December 1987, Volume 37, Issue 12

Original Article


Abdul Rashid Khawaja  ( Department of Surgery, Rawalpindi General Hospital/Medical College, Rawalpindi. )
M. Imtiaz Rasool  ( Department of Surgery, Rawalpindi General Hospital/Medical College, Rawalpindi. )
Ifran Ahmed Nadeem  ( Department of Surgery, Rawalpindi General Hospital/Medical College, Rawalpindi. )


Of 156 patients with acute appendicitis, seen during 24 months, 21 had perforated. Age over 30 years especially in males, duration of symptoms over 48 hours, pulse rate on admission exceeding 100/ minute, generalised abdominal tenderness, leucocyte count in excess of 10,000 mm3 and a neutrophilia in excess of 70 percent, characterized patients with appendicular perforation. The rate of complications was twice as much in the perforated group (JPMA 37: five times greater and the mean hospital stay nearly 325 , 1987.


This is a retrospective study of 156 patients who had appendicectomy during the 2 year period (1983-84) in Surgical Unit II of Rawalpindi General Hospital. These patients represent 10 percent of all admissions to the Unit, during this period. Twenty one patients had per. forated appendicitis while in 135, the appendix was inflamed but not perforated.
To determine the differentiating features of perforated appendicitis, age, sex, duration of symptoms before admission to hospital, physical signs, total and differential white cell count, the. incidence of post operative complications as well as duration of hospitalization were analyzed.


Age and sex (Table I)

There were 117 males and 39 females. Thirteen out of 117 males (11 .1%) and eight out of 39 females (20.5%) had perforated appendicitis.
Twelve out of 21 patients with perforation, as compared to 30 out of 135 with unperforated appendicitis, were over 30 years old. This dif. ference is statistically significant (P > 0.005). Of ten patients in this series five, who were over 50 years, had perforated appendicitis.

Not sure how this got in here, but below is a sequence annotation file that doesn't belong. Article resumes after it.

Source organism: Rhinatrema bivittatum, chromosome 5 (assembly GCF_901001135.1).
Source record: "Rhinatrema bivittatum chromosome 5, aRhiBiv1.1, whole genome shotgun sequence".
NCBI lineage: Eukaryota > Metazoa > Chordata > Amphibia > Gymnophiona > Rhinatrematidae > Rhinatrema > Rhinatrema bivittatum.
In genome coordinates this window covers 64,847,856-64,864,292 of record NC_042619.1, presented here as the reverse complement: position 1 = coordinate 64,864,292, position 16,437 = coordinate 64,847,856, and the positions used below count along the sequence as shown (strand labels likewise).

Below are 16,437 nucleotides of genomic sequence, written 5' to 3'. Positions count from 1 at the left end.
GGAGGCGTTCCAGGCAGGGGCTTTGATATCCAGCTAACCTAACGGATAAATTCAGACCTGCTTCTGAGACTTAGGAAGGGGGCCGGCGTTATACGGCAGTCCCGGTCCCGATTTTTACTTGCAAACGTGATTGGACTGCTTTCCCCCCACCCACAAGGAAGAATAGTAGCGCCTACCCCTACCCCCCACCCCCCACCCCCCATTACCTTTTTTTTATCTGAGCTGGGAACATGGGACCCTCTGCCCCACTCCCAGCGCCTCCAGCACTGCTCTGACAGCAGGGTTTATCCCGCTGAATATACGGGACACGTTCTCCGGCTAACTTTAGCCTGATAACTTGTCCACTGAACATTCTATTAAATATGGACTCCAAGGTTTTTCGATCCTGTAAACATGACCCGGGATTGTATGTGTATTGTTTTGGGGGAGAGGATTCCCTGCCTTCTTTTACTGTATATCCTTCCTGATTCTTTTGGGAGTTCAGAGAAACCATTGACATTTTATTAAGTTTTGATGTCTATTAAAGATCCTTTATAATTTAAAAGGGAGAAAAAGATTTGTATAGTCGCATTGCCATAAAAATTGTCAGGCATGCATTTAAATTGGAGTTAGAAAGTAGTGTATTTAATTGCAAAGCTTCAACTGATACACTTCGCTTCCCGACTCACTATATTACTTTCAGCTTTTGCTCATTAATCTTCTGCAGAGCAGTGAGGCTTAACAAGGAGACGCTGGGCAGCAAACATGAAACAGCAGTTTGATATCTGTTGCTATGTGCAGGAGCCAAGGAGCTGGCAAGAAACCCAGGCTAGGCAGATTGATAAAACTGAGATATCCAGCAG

Duration of Symptoms (Table II)

The incidence of perforation increased with duration of symptoms exceeding 48 hours.
Pulse Rate
The pulse rate on admission was 100 per minute, or more, in 14 out of 21 patients with perforated, and in 35 out of 135 patients with unperforated appendicitis. This difference was statistically significant (P > 0.001).
Total Leucocyte Count
Leucocyte count greater than 10,000/mm3 was observed in 10 out of 21 patients with per­forated appendicitis, and in 26 out of 135 with unperforated appendicitis.
Thirteen of 21 patients with perforation, and 32 of 135 with unperforated appendicitis, had a polymorphonuclear leucocytosis in excess of 70 percent. A comparison of the two groups is made in Table III.

Post-operative complications
The incidence of complications in the per­forated was 81%, and in iIon-perforated 4.3%. The commonest complication, wound infection, occurred in 14 of 31 patients with perforation and 3 of 135 patients in the unperforated group (Table IV).

Stay in hospital
The mean hospital stay was 6.5 days in the unperforated, compared to 11 .5 days in the per­forated group.


In the present series, perforation was observed in 13.5% patients with acute appendicitis. A perforation rate of 189% has been reported by Silberman1
The peak age group for appendicitis is 11 to 30 years in both sexes; as age further advances, the risk of appendicitis is reduced. Over the age of :30 years, appendicitis is less frequent, the risk of perforation, however, increases disproportionately. In this series, 10 patients were over 50 years and five had per­forated. The inordinately increased risk of per­foration at this age is attributed variously, includ­ing thickening of vessel wall, delay in reporting and mis-diagnosis due to poor physical signs. In females, perforation is more common, 20.5% compared to 11.11% in males in the present series. Delay in diagnosis due to close resemblance of symptoms to pelvic inflammatory diseases could be a contributory factor.
Based on our observations, profile of a person with perforated appendix may be cons­tructed as follows:
Age over. 50 years, a history of acute abddminal pain of classical onset lasting more than 48 hours, a pulse rate greater than 100 per minute, generalized abdominal tenderness in addition to maximum tenderness at McBurneys point, a white cell count in excess of 10,000/mm3 and a poly­morphonuclear leucocytosis of more than 70 percent. In such a case, urgent surgical interven­tion should be sought.


1. Silberman, V.A. Appendicectomy in a large metropolitan hospital. Amer. J. Surg., 1981; 142: 615

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